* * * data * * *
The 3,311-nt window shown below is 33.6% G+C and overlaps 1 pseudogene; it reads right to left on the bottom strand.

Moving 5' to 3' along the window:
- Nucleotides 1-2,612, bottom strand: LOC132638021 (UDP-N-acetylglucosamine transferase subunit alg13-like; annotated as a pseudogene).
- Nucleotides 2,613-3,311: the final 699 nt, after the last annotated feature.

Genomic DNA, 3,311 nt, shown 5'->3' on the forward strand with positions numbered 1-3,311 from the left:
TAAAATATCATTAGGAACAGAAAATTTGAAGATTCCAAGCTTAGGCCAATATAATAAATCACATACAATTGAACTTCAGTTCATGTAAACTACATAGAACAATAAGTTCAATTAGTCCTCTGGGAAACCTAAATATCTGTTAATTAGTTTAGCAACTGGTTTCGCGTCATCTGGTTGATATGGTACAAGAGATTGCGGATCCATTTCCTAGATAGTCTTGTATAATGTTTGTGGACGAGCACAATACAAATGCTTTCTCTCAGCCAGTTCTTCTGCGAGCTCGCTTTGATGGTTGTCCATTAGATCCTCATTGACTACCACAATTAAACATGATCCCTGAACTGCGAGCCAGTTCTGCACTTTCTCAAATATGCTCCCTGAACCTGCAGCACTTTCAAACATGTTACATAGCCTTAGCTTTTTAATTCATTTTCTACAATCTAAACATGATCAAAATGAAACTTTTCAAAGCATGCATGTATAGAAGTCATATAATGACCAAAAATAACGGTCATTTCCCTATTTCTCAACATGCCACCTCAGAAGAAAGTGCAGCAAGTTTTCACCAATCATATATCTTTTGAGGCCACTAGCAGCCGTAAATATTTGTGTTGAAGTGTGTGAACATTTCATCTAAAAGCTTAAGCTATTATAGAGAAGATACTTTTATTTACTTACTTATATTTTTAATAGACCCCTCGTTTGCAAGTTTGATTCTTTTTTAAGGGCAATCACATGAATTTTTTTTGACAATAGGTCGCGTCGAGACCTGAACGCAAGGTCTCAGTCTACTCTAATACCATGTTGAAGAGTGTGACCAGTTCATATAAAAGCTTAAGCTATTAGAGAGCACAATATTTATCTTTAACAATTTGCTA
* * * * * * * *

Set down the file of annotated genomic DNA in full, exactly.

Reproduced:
The 3,311-nt window shown below is 33.6% G+C and overlaps 1 pseudogene; it reads right to left on the bottom strand.

Moving 5' to 3' along the window:
- Nucleotides 1-2,612, bottom strand: LOC132638021 (UDP-N-acetylglucosamine transferase subunit alg13-like; annotated as a pseudogene).
- Nucleotides 2,613-3,311: the final 699 nt, after the last annotated feature.

Genomic DNA, 3,311 nt, shown 5'->3' on the forward strand with positions numbered 1-3,311 from the left:
TAAAATATCATTAGGAACAGAAAATTTGAAGATTCCAAGCTTAGGCCAATATAATAAATCACATACAATTGAACTTCAGTTCATGTAAACTACATAGAACAATAAGTTCAATTAGTCCTCTGGGAAACCTAAATATCTGTTAATTAGTTTAGCAACTGGTTTCGCGTCATCTGGTTGATATGGTACAAGAGATTGCGGATCCATTTCCTAGATAGTCTTGTATAATGTTTGTGGACGAGCACAATACAAATGCTTTCTCTCAGCCAGTTCTTCTGCGAGCTCGCTTTGATGGTTGTCCATTAGATCCTCATTGACTACCACAATTAAACATGATCCCTGAACTGCGAGCCAGTTCTGCACTTTCTCAAATATGCTCCCTGAACCTGCAGCACTTTCAAACATGTTACATAGCCTTAGCTTTTTAATTCATTTTCTACAATCTAAACATGATCAAAATGAAACTTTTCAAAGCATGCATGTATAGAAGTCATATAATGACCAAAAATAACGGTCATTTCCCTATTTCTCAACATGCCACCTCAGAAGAAAGTGCAGCAAGTTTTCACCAATCATATATCTTTTGAGGCCACTAGCAGCCGTAAATATTTGTGTTGAAGTGTGTGAACATTTCATCTAAAAGCTTAAGCTATTATAGAGAAGATACTTTTATTTACTTACTTATATTTTTAATAGACCCCTCGTTTGCAAGTTTGATTCTTTTTTAAGGGCAATCACATGAATTTTTTTTGACAATAGGTCGCGTCGAGACCTGAACGCAAGGTCTCAGTCTACTCTAATACCATGTTGAAGAGTGTGACCAGTTCATATAAAAGCTTAAGCTATTAGAGAGCACAATATTTATCTTTAACAATTTGCTA